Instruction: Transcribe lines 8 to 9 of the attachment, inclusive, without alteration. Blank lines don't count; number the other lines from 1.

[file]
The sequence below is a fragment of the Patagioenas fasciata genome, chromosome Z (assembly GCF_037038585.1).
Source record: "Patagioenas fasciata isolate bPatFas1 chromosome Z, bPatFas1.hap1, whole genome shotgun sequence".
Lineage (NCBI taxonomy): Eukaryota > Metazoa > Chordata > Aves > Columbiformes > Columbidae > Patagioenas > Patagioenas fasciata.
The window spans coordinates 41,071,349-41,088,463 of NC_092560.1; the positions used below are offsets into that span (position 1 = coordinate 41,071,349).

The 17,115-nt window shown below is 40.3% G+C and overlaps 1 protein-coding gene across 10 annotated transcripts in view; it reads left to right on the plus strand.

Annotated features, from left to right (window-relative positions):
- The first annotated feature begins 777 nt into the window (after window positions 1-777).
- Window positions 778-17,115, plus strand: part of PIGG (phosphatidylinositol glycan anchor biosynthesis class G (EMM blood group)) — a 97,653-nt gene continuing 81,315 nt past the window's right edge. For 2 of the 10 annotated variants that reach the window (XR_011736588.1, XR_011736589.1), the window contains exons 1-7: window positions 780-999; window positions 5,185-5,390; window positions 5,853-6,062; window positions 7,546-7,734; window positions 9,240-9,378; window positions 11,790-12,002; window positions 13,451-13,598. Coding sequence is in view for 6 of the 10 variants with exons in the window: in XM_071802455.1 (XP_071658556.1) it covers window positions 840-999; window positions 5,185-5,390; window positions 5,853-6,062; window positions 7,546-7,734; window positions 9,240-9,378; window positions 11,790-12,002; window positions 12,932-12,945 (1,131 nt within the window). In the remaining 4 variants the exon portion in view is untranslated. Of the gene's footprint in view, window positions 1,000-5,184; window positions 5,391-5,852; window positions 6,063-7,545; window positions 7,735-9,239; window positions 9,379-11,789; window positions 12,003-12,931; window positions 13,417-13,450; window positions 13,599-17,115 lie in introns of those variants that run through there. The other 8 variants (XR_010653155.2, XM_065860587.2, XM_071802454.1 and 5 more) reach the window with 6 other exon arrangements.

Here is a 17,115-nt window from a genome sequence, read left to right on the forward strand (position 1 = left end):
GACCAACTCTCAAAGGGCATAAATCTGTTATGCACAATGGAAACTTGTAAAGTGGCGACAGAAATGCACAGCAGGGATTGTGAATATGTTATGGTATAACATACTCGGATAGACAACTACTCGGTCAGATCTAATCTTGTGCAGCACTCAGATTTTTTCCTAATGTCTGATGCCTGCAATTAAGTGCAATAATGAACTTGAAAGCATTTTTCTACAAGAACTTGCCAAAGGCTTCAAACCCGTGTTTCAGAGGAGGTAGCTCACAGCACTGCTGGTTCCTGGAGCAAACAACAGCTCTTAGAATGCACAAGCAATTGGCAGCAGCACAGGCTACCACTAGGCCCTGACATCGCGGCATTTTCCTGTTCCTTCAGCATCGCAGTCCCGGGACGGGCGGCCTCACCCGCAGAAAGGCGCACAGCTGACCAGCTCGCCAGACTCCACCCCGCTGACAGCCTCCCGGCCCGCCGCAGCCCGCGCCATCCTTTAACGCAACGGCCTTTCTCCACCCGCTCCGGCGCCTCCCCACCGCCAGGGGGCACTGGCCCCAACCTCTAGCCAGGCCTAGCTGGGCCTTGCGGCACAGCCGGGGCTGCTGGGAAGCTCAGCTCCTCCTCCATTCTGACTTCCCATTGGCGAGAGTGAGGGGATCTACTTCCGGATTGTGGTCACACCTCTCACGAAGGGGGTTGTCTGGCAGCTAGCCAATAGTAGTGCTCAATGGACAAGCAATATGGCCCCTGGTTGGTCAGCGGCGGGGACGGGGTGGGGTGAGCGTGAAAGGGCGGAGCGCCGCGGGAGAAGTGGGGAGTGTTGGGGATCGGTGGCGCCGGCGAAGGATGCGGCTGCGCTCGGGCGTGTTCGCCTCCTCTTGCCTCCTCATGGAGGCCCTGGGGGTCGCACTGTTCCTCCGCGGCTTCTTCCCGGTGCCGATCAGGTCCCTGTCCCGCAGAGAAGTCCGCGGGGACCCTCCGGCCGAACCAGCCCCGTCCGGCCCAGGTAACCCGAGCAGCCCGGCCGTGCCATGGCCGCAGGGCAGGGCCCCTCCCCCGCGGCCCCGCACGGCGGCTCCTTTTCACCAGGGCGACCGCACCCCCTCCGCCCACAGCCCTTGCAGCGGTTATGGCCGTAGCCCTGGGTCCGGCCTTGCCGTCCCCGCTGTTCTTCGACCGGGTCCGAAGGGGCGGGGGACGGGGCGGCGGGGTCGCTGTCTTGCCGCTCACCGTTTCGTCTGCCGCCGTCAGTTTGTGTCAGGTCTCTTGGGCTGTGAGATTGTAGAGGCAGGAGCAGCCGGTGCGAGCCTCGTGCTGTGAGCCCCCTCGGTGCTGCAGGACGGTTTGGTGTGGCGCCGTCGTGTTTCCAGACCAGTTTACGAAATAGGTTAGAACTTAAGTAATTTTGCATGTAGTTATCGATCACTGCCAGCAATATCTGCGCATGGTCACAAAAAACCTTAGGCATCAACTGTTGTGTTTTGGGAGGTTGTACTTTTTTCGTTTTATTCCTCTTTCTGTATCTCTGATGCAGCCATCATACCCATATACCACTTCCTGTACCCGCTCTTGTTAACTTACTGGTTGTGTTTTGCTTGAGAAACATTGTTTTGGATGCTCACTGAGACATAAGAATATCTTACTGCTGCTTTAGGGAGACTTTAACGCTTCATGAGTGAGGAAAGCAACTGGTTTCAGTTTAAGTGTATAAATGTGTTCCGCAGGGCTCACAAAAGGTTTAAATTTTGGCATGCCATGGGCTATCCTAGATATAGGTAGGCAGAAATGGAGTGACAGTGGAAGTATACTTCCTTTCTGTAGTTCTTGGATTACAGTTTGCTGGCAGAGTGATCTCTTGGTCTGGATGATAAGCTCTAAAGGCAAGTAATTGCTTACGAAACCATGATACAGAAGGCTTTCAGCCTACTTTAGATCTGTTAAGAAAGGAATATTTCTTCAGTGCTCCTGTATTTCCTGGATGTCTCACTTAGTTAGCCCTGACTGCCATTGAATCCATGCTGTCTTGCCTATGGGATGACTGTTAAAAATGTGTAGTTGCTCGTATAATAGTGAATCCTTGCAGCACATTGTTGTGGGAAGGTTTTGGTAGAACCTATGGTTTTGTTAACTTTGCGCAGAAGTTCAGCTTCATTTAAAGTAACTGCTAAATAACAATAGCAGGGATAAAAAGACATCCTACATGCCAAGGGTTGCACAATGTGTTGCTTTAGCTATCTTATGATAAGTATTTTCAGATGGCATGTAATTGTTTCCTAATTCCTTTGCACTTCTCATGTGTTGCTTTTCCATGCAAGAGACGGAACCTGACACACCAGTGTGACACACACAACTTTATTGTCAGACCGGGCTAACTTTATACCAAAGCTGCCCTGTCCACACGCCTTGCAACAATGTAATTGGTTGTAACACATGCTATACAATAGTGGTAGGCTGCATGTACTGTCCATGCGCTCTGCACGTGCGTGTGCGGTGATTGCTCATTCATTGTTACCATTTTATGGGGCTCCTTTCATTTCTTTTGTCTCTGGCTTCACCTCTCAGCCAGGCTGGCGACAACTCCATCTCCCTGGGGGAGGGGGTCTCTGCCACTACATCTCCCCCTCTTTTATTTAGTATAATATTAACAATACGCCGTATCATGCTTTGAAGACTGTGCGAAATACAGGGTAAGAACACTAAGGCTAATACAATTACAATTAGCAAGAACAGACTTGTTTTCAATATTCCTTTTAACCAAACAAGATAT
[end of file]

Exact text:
- Window positions 778-17,115, plus strand: part of PIGG (phosphatidylinositol glycan anchor biosynthesis class G (EMM blood group)) — a 97,653-nt gene continuing 81,315 nt past the window's right edge. For 2 of the 10 annotated variants that reach the window (XR_011736588.1, XR_011736589.1), the window contains exons 1-7: window positions 780-999; window positions 5,185-5,390; window positions 5,853-6,062; window positions 7,546-7,734; window positions 9,240-9,378; window positions 11,790-12,002; window positions 13,451-13,598. Coding sequence is in view for 6 of the 10 variants with exons in the window: in XM_071802455.1 (XP_071658556.1) it covers window positions 840-999; window positions 5,185-5,390; window positions 5,853-6,062; window positions 7,546-7,734; window positions 9,240-9,378; window positions 11,790-12,002; window positions 12,932-12,945 (1,131 nt within the window). In the remaining 4 variants the exon portion in view is untranslated. Of the gene's footprint in view, window positions 1,000-5,184; window positions 5,391-5,852; window positions 6,063-7,545; window positions 7,735-9,239; window positions 9,379-11,789; window positions 12,003-12,931; window positions 13,417-13,450; window positions 13,599-17,115 lie in introns of those variants that run through there. The other 8 variants (XR_010653155.2, XM_065860587.2, XM_071802454.1 and 5 more) reach the window with 6 other exon arrangements.

Here is a 17,115-nt window from a genome sequence, read left to right on the forward strand (position 1 = left end):